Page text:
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[579a] “And would he not forthwith find it necessary to fawn upon some of the slaves and make them many promises and emancipate them, though nothing would be further from his wish1? And so he would turn out to be the flatterer of his own servants.” “He would certainly have to,” he said, “or else perish.” “But now suppose,” said I, “that god established round about him numerous neighbors who would not tolerate the claim of one man to be master of another,2 but would inflict the utmost penalties on any such person on whom they could lay their hands.” “I think,” he said, [579b] “that his plight would be still more desperate, encompassed by nothing but enemies.” “And is not that the sort of prison-house in which the tyrant is pent, being of a nature such as we have described and filled with multitudinous and manifold terrors and appetites? Yet greedy3 and avid of spirit as he is, he only of the citizens may not travel abroad or view any of the sacred festivals4 that other freemen yearn to see, but he must live for the most part cowering in the recesses of his house like a woman,5 [579c] envying among the other citizens anyone who goes abroad and sees any good thing.” “Most certainly,” he said.

“And does not such a harvest of ills6 measure the difference between the man who is merely ill-governed in his own soul, the man of tyrannical temper, whom you just now judged to be most miserable, and the man who, having this disposition, does not live out his life in private station but is constrained by some ill hap to become an actual tyrant, and while unable to control himself7 attempts to rule over others, as if a man with a sick and incontinent body8 should not live the private life but should be compelled [579d] to pass his days in contention and strife with other persons?” “Your analogy is most apt and true,9 Socrates,” he said. “Is not that then, dear Glaucon,” said I, “a most unhappy experience in every way? And is not the tyrant's life still worse than that which was judged by you to be the worst?” “Precisely so,” he said. “Then it is the truth, though some may deny it,10 that the real tyrant is really enslaved [579e] to cringings and servitudes beyond compare, a flatterer of the basest men, and that, so far from finding even the least satisfaction for his desires, he is in need of most things, and is a poor man in very truth, as is apparent if one knows how to observe a soul in its entirety; and throughout his life he teems with terrors and is full of convulsions and pains, if in fact he resembles the condition of the city which he rules; and he is like it, is he not?”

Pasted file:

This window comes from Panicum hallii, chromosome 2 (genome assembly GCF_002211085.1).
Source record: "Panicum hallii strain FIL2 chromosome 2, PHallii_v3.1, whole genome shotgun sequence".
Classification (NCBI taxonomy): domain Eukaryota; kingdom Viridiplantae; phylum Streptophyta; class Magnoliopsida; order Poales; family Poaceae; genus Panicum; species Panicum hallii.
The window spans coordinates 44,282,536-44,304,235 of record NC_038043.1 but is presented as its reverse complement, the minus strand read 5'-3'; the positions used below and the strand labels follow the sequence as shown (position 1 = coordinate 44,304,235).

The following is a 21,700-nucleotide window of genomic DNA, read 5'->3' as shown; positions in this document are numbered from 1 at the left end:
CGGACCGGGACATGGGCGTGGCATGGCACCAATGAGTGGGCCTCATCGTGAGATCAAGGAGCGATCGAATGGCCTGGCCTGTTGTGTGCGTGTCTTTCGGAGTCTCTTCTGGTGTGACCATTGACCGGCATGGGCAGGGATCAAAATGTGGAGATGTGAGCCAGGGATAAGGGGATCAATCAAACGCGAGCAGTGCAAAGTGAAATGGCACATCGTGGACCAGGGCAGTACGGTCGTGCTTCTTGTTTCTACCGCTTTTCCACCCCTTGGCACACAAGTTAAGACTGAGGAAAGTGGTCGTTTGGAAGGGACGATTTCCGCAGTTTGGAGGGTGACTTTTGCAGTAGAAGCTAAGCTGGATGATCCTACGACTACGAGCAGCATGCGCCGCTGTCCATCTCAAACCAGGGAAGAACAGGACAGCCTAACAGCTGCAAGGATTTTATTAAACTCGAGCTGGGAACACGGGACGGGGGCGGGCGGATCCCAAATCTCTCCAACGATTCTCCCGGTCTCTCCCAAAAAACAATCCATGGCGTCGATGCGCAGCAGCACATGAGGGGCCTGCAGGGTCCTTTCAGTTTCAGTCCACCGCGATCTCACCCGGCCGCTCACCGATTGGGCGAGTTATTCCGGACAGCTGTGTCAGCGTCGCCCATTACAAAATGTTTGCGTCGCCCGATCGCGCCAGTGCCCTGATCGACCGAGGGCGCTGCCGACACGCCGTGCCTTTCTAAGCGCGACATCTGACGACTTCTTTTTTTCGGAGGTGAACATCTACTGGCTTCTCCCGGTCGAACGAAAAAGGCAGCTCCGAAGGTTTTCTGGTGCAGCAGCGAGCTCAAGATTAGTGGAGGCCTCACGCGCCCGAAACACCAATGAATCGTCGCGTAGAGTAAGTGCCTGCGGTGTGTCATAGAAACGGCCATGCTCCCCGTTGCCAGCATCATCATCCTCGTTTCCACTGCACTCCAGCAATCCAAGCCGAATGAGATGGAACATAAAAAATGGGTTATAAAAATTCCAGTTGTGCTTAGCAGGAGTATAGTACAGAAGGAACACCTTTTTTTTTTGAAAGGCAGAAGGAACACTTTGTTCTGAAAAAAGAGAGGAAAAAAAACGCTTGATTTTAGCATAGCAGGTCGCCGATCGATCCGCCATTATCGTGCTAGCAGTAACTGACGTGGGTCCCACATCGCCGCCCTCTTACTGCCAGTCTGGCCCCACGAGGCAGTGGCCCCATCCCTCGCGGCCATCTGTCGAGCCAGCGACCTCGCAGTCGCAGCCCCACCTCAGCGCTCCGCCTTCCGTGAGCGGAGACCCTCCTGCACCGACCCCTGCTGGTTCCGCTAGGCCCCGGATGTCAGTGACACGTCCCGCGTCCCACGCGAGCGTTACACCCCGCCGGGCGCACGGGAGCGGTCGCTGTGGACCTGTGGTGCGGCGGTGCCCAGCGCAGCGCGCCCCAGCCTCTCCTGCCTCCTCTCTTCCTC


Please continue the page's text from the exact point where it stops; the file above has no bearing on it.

1 For the idiom οὐδὲν δεόμενος cf. 581 E, 367 A-B, 410 B, 405 C, Prot. 331 C, and Shorey in Class. Journ. ii. p. 171.

2 For ancient denials of the justice of slavery cf. Newman, Aristot.Pol. i. pp. 140 ff., Philemon, fr. 95 (Kock ii. p. 508)κἂν δοῦλος ἐστί, σάρκα τὴν αὐτὴν ἔχει, φύσει γὰρ οὐδεὶς δοῦλος ἐγενήθη ποτέ. δ᾽ αὖ τύχη τὸ σῶμα κατεδουλώσατο, and Anth. Pal. vii. 553 with Mackail's note, p. 415.

3 Cf. p. 360, note a. For the tyrant's terrors cf. Menander,Ἀσπίςfr. 74, Kock iii p. 24), Tacitus, Ann. vi. 6, 579 E and Xen.Hiero 6.8. The tyrant sees enemies everywhere.

4 Cf. Xen.Hiero 1. 12 οἱ δὲ τύραννοι οὐ μάλα ἀμφὶ θεωρίας ἔχουσιν: οὔτε γὰρ ἰέναι αὐτοῖς ἀσφαλές. Cf. Crito 52 Bἐπὶ θεωρίαν.

5 Cf. Laws 781 C, Gorg. 485 D.

6 τοῖς τοιούτοις κακοῖς is the measure of the excess of the unhappiness of the actual tyrant over that of the tyrannical soul in private life. Cf. my review of Jowett, A.J.P. xiii. p. 366.

7 Cf. 580 C and What Plato Said, p. 506, on Gorg. 491 D.

8 For the analogy of soul and body cf. 591 B and on 564 D, p. 313, note g.

9 Cf. Soph. 252 Cὅμοιόν τε καὶ ἀληθές.

10 Cf. on 576 C, p. 354, note b.

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